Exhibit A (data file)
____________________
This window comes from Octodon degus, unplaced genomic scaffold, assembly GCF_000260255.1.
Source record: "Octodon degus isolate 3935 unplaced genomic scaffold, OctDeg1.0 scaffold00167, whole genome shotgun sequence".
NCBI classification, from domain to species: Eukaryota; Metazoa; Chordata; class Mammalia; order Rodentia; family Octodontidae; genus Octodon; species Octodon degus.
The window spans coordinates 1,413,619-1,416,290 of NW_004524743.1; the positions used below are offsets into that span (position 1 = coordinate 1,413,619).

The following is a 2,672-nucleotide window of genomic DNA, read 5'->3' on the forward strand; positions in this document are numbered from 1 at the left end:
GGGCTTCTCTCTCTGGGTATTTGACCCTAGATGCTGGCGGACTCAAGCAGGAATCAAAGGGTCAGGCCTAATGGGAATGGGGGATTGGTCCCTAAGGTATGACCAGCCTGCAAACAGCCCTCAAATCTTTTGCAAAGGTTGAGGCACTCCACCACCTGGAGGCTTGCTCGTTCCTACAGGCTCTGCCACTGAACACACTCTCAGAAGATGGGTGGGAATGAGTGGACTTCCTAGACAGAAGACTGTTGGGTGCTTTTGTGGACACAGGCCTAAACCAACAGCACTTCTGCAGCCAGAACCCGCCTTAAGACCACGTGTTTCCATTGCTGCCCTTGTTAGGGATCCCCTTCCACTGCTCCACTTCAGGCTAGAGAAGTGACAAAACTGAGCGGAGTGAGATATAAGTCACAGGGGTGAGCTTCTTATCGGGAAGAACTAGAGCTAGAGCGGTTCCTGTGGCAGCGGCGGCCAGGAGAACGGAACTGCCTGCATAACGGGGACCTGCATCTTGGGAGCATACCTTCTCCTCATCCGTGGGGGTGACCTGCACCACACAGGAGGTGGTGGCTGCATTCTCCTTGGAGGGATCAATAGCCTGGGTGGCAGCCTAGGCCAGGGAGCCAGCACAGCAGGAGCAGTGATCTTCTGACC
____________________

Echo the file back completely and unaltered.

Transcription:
This window comes from Octodon degus, unplaced genomic scaffold, assembly GCF_000260255.1.
Source record: "Octodon degus isolate 3935 unplaced genomic scaffold, OctDeg1.0 scaffold00167, whole genome shotgun sequence".
NCBI classification, from domain to species: Eukaryota; Metazoa; Chordata; class Mammalia; order Rodentia; family Octodontidae; genus Octodon; species Octodon degus.
The window spans coordinates 1,413,619-1,416,290 of NW_004524743.1; the positions used below are offsets into that span (position 1 = coordinate 1,413,619).

The following is a 2,672-nucleotide window of genomic DNA, read 5'->3' on the forward strand; positions in this document are numbered from 1 at the left end:
GGGCTTCTCTCTCTGGGTATTTGACCCTAGATGCTGGCGGACTCAAGCAGGAATCAAAGGGTCAGGCCTAATGGGAATGGGGGATTGGTCCCTAAGGTATGACCAGCCTGCAAACAGCCCTCAAATCTTTTGCAAAGGTTGAGGCACTCCACCACCTGGAGGCTTGCTCGTTCCTACAGGCTCTGCCACTGAACACACTCTCAGAAGATGGGTGGGAATGAGTGGACTTCCTAGACAGAAGACTGTTGGGTGCTTTTGTGGACACAGGCCTAAACCAACAGCACTTCTGCAGCCAGAACCCGCCTTAAGACCACGTGTTTCCATTGCTGCCCTTGTTAGGGATCCCCTTCCACTGCTCCACTTCAGGCTAGAGAAGTGACAAAACTGAGCGGAGTGAGATATAAGTCACAGGGGTGAGCTTCTTATCGGGAAGAACTAGAGCTAGAGCGGTTCCTGTGGCAGCGGCGGCCAGGAGAACGGAACTGCCTGCATAACGGGGACCTGCATCTTGGGAGCATACCTTCTCCTCATCCGTGGGGGTGACCTGCACCACACAGGAGGTGGTGGCTGCATTCTCCTTGGAGGGATCAATAGCCTGGGTGGCAGCCTAGGCCAGGGAGCCAGCACAGCAGGAGCAGTGATCTTCTGACC